Why do my Burned CDs not Play in my CD Player?
Posted by Jason Cole on: 2006-04-03 14:10:46
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So you just burned a mix CD of your favorite tunes for a road trip you and your friends are going on. You play the disc back on your computer, everything works like a charm. You might have even tried playing it back on your new home stereo, and just like on your computer, it plays fine. You head out, pop the CD into your car stereo you bought in 1998, and………nothing. The disc just spins and you get no playback. I’ve had this happen to me on numerous occasions. And have always wondered, why does my CD play on some players yet not on others? There are a few different things that factor into this.
1. CD-R vs. CD-RW.
You should be burning your audio CDs to CD-R media, not CD-RW media (CD re-writable). Some newer players will play CD-RW discs. But for the most part, the majority of audio CD players will only play CD-R discs.
2. Burn speed.
Each brand of CD-R has a certified maximum burn speed, which is expressed as a multiple of the audio playback speed. So, a disc certified at 24x can be burnt at 24 times faster than the audio CD will be spinning when it is played. You must set the burn rate in your CD duplication software according to the disc’s specification, or the data will not be written reliably. This can result in skips, or CD-Rs that will play to a certain point and then just stop. Ideally you want to burn your CD lower than the certified speed, to take into account manufacturing defects in your burner or the disc.
3. Brand of CD-R
If you have been burning CDs for a while, you probably have noticed that some brands of CD-Rs work well in some players, and some do not. CD-R discs are said to be “burned”. When you burn a CD-R disc, a focused laser beam darkens the chemical dye on your disc to mimic the bumps and flat spots that are generated on a replicated disc. (For more info on the differences between burning (CD duplication) and pressing (CD replication), please read my last article.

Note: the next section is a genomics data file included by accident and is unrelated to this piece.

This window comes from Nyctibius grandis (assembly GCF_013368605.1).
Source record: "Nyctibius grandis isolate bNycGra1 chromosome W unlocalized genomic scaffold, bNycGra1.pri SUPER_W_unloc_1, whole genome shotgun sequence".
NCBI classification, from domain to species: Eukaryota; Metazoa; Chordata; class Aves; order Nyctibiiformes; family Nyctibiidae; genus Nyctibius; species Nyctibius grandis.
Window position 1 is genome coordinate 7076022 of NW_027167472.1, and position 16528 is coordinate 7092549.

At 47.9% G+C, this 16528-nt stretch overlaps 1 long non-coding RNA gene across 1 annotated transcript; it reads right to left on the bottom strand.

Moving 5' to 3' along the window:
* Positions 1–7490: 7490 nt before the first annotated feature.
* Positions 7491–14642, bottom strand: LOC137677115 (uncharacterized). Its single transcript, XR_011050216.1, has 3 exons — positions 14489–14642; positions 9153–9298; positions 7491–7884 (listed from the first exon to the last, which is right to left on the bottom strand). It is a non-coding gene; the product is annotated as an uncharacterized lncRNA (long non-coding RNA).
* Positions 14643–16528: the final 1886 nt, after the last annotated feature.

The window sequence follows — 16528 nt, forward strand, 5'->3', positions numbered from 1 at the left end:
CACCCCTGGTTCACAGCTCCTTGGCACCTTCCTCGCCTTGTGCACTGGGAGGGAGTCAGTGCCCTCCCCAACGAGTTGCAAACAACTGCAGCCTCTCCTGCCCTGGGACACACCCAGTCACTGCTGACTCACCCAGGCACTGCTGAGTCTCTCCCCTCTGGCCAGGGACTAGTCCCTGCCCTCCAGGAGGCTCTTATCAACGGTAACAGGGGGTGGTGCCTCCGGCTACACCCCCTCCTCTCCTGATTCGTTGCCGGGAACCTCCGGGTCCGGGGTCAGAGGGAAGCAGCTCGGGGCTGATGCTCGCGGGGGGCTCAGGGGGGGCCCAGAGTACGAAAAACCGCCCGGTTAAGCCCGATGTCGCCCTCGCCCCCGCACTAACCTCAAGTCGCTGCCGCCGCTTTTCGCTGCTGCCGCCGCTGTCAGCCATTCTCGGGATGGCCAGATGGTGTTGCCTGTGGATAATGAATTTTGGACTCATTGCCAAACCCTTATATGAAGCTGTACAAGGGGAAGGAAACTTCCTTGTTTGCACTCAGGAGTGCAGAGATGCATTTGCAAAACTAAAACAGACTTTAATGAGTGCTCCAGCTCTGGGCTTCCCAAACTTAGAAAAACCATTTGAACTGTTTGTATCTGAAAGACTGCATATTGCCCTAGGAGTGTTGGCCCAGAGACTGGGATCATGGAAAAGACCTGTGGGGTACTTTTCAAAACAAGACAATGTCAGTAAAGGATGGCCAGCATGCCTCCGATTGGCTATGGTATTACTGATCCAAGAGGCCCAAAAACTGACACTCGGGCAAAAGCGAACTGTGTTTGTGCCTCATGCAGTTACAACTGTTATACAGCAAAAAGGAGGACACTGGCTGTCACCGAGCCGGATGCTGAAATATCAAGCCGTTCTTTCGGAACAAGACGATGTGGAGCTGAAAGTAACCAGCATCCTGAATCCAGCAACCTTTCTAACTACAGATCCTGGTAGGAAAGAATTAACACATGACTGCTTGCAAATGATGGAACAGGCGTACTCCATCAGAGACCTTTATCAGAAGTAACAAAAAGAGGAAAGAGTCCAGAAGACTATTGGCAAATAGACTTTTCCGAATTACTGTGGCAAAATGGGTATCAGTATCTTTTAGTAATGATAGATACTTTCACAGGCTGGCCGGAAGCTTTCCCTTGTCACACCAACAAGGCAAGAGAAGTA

Unfortunately, sometimes the mimicry is not perfect. And if you have an older CD player that was not designed to play CD-Rs, it will not always play them reliably.
By all means this is not a complete guide for troubleshooting your CD burning problems. But it should at least give you a little more insight into why those darn mix CDs you burned will not play in your home or car stereo! My best advice is that you burn your CDs according to the certified maximum burn speed (lower if possible), and try out different brands of CD media until you find one that works best in your player.
Jason Cole and http://www.DiskFaktory.com offer great tips and information regarding CD DVD Duplication Get the information you are seeking now by visiting http://www.diskfaktory.com/tips/CD-duplication-tutorials.asp.
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